P.S. You kind of answered a couple of your own questions above when you spoke of the secondary market, which is one of the keys to your puzzlement.

      1. “outside of the defeasement matter, they are largely off-topic.”

        It depends on what the answer is. If my assumption is correct that the company doesn’t make any money on later increases in a stock’s price, then it could be that people are giving too much deference to the secondary market in both stock and bond cases, and thus the answer to why interest-rate changing on bonds’s effect is so important is that it’s part of a larger phenomenon.

        I’ll read your bond article and see if it makes more sense than the other bond references I’ve read.

    3. Mike, publicly-traded companies do continue to issue new stocks, not least in the form of incentive options and RSUs to executives and regular employees. These new grants dilute the existing stockholders, but if the price is rising then its effect is negligible. But more importantly, institutional stockholders expect continuous capital gains; they will reward executives who deliver it (with high compensation) and replace those who don’t. This supplanting of broader stakeholder capitalism by narrow stockholder capitalism is a key tenet of the current economic inequality.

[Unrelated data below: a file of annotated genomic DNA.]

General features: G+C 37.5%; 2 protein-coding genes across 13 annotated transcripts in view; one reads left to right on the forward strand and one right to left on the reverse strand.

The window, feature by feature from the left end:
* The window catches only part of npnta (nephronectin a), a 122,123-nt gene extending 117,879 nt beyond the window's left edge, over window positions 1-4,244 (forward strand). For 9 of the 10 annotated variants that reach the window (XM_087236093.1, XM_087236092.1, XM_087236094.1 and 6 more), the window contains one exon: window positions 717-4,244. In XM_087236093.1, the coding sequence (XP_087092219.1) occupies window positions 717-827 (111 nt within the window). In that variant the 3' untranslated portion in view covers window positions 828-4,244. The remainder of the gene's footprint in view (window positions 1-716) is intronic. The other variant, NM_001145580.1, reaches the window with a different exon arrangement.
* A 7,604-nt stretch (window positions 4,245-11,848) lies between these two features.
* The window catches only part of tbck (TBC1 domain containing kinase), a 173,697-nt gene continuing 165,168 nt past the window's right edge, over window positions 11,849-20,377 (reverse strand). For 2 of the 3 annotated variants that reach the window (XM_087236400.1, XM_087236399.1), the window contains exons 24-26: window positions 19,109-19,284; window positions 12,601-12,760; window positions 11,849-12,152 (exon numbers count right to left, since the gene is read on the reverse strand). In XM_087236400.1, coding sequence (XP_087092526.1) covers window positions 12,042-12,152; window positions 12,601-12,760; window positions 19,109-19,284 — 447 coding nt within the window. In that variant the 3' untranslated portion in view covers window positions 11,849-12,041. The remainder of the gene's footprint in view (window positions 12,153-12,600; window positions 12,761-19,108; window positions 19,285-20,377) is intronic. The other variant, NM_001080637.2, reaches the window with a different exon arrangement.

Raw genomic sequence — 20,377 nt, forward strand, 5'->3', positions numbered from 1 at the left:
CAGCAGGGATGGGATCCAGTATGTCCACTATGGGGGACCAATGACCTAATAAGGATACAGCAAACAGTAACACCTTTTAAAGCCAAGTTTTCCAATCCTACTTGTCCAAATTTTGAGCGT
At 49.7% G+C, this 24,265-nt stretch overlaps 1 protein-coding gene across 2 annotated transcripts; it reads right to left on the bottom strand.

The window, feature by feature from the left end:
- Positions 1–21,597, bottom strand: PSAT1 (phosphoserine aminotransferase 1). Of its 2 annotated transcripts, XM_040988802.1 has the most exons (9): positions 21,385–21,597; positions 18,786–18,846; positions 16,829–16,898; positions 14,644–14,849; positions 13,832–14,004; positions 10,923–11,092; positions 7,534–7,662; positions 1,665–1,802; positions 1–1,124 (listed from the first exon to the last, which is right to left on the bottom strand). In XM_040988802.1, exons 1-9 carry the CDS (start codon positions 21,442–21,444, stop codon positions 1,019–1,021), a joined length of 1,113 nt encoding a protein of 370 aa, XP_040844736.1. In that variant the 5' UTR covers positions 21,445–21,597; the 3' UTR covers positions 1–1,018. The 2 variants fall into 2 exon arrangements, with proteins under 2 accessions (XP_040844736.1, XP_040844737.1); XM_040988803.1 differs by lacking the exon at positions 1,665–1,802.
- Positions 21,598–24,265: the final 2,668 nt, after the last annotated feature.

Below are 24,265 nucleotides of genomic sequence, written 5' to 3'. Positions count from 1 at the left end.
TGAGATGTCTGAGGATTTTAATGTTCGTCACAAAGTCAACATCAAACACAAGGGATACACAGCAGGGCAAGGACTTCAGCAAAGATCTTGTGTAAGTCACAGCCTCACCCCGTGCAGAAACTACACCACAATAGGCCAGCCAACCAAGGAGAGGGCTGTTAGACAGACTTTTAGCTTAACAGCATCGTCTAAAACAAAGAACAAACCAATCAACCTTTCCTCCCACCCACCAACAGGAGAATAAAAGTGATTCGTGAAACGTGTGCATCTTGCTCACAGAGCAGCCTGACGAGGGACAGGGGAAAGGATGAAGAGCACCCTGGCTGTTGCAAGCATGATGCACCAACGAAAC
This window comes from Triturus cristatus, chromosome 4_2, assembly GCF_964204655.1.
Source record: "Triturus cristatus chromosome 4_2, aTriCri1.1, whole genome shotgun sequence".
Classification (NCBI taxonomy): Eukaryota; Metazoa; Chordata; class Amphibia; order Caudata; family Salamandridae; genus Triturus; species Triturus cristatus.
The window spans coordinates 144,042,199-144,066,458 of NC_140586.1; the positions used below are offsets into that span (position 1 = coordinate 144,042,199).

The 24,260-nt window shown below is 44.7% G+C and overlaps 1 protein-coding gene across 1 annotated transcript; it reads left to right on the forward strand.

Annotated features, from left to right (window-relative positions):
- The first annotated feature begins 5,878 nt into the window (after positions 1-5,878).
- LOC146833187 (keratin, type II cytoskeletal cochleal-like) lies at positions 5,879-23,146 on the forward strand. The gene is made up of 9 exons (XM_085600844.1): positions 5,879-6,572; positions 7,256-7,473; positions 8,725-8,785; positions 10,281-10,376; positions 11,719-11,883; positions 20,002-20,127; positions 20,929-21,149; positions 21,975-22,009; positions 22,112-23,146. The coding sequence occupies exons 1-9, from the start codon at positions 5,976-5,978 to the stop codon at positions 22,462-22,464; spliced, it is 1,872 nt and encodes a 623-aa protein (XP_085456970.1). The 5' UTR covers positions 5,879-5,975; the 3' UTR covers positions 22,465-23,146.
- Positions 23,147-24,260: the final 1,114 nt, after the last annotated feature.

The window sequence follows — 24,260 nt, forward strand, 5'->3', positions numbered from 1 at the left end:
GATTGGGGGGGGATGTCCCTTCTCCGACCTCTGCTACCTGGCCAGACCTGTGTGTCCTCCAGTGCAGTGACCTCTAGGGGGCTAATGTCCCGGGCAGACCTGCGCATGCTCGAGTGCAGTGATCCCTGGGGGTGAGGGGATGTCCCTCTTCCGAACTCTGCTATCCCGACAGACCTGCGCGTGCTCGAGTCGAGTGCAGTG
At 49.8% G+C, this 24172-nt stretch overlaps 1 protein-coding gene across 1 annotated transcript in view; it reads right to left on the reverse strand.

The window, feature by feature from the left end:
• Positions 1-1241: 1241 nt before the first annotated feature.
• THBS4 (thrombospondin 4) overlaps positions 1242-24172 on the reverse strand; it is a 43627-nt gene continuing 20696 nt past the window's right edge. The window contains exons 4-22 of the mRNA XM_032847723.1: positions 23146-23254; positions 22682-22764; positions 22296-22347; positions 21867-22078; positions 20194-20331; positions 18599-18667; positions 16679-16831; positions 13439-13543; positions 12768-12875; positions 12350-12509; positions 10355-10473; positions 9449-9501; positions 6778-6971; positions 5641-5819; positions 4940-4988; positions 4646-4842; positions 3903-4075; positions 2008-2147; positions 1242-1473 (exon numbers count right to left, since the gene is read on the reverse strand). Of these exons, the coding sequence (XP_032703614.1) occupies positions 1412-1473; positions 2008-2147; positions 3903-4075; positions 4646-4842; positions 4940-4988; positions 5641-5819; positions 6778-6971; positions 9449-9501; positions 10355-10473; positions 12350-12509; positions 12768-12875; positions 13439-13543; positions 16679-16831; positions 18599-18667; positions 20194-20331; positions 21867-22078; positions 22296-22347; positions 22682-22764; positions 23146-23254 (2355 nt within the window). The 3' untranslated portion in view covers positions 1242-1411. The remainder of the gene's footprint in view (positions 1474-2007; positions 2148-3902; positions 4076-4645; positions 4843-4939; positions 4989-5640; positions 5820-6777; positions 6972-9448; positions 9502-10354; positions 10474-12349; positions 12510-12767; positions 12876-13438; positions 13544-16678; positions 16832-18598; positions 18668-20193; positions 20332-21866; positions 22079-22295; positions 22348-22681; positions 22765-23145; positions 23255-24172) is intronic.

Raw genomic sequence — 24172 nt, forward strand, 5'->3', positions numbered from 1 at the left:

6. I am hopeful it’s uphold by the court. Honor the will of he people , and everyone can use the savings now in their car tabs. Soind transit will need to adjust and cut their service according / no big deal.

    1. Or, David, honor the will of a lot of other people who’ll organize and completely overturn I-976 at a new set of Polls. Good many present-day high school age passengers will turn 18 this year. Meaning able not only to vote, but to take Pam Roach’s seat on Pierce County Council as well.